No. 106 NAI DFA ES Box 37

Hugh Kennedy to Desmond FitzGerald (Dublin)1

DUBLIN, 4 August 1923


Your reference 33/23:2 I think the proper line of reply to the enquiry contained in the letter of 25th ultimo from the Secretary-General of the League of Nations would be, having expended a certain necessary quota of politeness in acknowledging the document, to mention that this country has just emerged from a state of armed rebellion directed to the overthrow of the Government; that the rebellion has failed, but that certain military measures are still requisite for the complete establishment of permanent tranquillity. Whence, as could be pointed out, it would be obvious that the present military, naval and air establishments of the Irish Free State are such as were requisite for handling the situation actually existing and are not indicative of the establishments which would be maintained by this State on a peace basis. You could then go on to say that the establishments to be maintained on a peace basis would be governed by Article 8 of the Treaty made between Great Britain and Ireland, and signed at London on the 6th day of December, 1921. You could then add that while the maximum limit has thus been made the subject of a Treaty Agreement, the actual establishments within that limit, which it is proposed to maintain in the future, have not yet been decided and will presumably come under early review by the Irish Government on the complete restoration of peaceful conditions in this country. You might contribute further to the information contained in this suggested letter by sending him a copy of the temporary Army Act, which the Parliament of the Free State has just passed.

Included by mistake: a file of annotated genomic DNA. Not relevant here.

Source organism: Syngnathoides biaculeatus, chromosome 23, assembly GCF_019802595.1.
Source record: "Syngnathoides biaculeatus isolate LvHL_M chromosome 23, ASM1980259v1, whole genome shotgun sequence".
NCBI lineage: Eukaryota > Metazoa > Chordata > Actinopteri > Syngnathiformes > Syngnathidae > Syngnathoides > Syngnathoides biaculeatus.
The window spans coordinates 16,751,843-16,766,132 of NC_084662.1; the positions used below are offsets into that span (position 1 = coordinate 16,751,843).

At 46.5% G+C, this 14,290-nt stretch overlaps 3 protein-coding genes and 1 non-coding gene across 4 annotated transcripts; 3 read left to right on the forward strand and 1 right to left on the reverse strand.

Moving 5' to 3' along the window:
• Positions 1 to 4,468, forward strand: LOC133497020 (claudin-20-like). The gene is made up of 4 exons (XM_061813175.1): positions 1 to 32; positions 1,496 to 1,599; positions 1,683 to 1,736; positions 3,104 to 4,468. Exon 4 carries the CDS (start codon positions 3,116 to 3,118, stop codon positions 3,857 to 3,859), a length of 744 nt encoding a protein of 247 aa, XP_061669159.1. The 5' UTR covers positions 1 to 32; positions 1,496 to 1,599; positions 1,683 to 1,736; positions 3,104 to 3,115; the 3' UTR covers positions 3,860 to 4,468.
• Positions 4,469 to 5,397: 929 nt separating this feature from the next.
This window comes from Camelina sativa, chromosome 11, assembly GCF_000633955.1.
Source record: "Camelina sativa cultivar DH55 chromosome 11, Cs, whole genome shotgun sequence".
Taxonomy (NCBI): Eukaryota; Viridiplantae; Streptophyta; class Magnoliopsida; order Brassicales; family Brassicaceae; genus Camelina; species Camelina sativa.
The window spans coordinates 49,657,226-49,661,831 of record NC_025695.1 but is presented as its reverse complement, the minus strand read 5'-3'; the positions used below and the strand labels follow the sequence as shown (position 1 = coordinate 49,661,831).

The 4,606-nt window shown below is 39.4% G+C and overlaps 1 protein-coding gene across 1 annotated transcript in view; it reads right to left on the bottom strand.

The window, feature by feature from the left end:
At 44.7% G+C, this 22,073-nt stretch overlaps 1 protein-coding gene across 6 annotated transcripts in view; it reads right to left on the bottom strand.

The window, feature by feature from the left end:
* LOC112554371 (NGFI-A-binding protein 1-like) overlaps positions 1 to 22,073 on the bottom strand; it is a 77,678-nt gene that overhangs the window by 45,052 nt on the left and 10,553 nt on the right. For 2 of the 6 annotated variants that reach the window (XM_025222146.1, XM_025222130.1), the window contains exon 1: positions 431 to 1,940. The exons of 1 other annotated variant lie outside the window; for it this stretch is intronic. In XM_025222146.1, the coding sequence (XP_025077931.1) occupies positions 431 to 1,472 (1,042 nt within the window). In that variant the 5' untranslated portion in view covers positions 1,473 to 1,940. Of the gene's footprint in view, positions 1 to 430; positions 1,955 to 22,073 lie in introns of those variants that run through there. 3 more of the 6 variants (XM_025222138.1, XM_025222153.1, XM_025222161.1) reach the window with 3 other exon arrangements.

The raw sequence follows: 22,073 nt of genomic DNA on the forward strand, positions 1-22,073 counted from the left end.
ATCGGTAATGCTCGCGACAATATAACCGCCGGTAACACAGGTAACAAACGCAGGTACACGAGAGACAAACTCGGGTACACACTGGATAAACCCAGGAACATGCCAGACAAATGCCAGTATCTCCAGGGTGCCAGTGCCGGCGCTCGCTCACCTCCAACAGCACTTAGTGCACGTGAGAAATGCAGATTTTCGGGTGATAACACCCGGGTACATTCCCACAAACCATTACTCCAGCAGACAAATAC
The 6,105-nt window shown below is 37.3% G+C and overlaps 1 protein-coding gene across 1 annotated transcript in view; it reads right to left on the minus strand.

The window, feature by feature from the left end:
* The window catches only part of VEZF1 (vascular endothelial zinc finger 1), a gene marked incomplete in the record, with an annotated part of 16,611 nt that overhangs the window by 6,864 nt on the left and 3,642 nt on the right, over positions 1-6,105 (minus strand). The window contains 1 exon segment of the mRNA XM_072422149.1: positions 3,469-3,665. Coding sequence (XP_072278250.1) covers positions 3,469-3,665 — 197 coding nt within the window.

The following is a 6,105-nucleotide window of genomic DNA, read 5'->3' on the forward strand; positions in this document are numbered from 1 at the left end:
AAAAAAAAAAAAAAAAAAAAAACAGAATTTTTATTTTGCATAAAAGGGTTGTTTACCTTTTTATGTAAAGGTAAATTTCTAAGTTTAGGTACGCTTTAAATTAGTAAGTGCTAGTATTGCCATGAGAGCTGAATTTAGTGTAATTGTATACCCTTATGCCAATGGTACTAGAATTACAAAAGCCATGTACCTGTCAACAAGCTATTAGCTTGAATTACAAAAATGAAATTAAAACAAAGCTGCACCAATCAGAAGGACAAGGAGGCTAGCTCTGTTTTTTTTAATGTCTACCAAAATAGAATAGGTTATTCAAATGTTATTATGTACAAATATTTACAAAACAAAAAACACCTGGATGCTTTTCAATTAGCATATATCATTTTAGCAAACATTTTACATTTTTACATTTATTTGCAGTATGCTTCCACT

Ard Aturnae

1See below No. 108.

2Not printed.

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